Drug Spending Lower in Q1 Than Previous Year

June 11, 2003 (PLANSPONSOR.com) - The rising tide of prescription drug costs may be beginning to ebb, as growth in prescription drug spending was lower during the first quarter of 2003 than the same period in 2002.

Growth in prescription drug spending was 11.3% during the first quarter of 2003, compared with a 16.9% during the same period the previous year. The slower spending is being attributed to a number of factors, including the proliferation of generic drug use, fewer cough and cold remedies due to a mild flu season, and the decline of estrogen drug use after concerns were raised about their safety, according to data from pharmacy benefits manager Express Scripts.

In fact, during the first quarter of 2003, 47% of all prescription claims processed by Express Scripts were for generic drugs, up from 43% a year earlier. With the increase in the use of generic drugs came a reduction in the dollar outlay for prescription drugs by 3.2% during this period.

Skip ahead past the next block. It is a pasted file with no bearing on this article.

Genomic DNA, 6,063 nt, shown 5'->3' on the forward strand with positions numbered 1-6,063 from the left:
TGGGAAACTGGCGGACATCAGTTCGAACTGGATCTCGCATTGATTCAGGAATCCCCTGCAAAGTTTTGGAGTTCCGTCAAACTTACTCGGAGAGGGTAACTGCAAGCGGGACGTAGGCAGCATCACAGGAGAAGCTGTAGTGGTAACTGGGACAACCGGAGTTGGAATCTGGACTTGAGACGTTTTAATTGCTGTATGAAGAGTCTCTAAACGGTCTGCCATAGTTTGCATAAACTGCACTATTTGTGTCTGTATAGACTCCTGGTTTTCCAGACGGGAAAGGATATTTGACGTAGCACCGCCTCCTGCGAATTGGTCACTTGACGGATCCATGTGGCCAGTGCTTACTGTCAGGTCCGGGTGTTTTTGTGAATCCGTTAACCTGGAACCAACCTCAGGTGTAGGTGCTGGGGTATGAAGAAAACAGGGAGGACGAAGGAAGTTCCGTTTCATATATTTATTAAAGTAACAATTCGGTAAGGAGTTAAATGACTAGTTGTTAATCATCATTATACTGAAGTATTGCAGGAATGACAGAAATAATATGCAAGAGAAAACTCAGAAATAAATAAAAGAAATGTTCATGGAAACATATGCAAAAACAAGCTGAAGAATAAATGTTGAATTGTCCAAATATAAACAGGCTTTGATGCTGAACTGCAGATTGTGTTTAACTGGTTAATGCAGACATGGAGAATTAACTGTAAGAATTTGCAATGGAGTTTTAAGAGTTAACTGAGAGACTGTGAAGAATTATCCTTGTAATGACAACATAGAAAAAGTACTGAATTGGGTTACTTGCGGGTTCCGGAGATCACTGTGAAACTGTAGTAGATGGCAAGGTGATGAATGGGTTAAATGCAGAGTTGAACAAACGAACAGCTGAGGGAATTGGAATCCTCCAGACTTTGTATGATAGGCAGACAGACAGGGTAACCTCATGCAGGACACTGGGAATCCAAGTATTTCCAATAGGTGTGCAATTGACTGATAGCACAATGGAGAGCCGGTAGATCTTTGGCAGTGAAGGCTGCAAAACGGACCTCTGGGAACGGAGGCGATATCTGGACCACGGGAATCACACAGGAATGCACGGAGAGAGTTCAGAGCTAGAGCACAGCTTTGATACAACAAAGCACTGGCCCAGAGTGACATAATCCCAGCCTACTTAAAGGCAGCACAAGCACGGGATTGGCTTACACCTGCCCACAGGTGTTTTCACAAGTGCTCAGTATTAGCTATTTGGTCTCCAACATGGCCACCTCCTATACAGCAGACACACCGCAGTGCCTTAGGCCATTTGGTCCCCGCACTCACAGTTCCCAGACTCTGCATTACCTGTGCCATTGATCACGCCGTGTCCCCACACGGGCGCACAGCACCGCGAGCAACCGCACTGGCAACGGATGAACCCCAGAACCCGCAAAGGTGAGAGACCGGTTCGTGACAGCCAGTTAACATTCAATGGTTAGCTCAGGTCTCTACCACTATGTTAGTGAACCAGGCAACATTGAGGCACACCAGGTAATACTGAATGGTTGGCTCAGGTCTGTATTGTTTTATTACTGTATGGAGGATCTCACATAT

If this trend continues, Express Scripts forecasts an overall 15.5%-increase for drug spending in 2003. By comparison, during 2002, prescription drug spending increased 18.5% to $585.60 per Express Scripts member per year, up from $494.20 the previous year.

Generic Equivalent

Express Scripts credits the increase of generics to two factors. First, many clients added a third tier to the drug co-payment structure, which in turn limited the rise drug trend to 7% on average. Further, clients already using a three-tier co-payment structure that modified co-payment levels experienced only a 10.8%-cost increase, the data found. With a third tier, patients typically pay the most for nonformulary brand-name drugs, less for formulary brand-name drugs, and the least for generics (See Three-Tier Systems Cut Prescription Costs ).

Additionally, the St. Louis-based company said the number of members in “step-therapy” programs grew significantly between 2001 and 2002, from 2 million to 9 million. With step therapy, members receiving a new prescription for a brand-name drug instead try a generic drug, with their physician’s approval.

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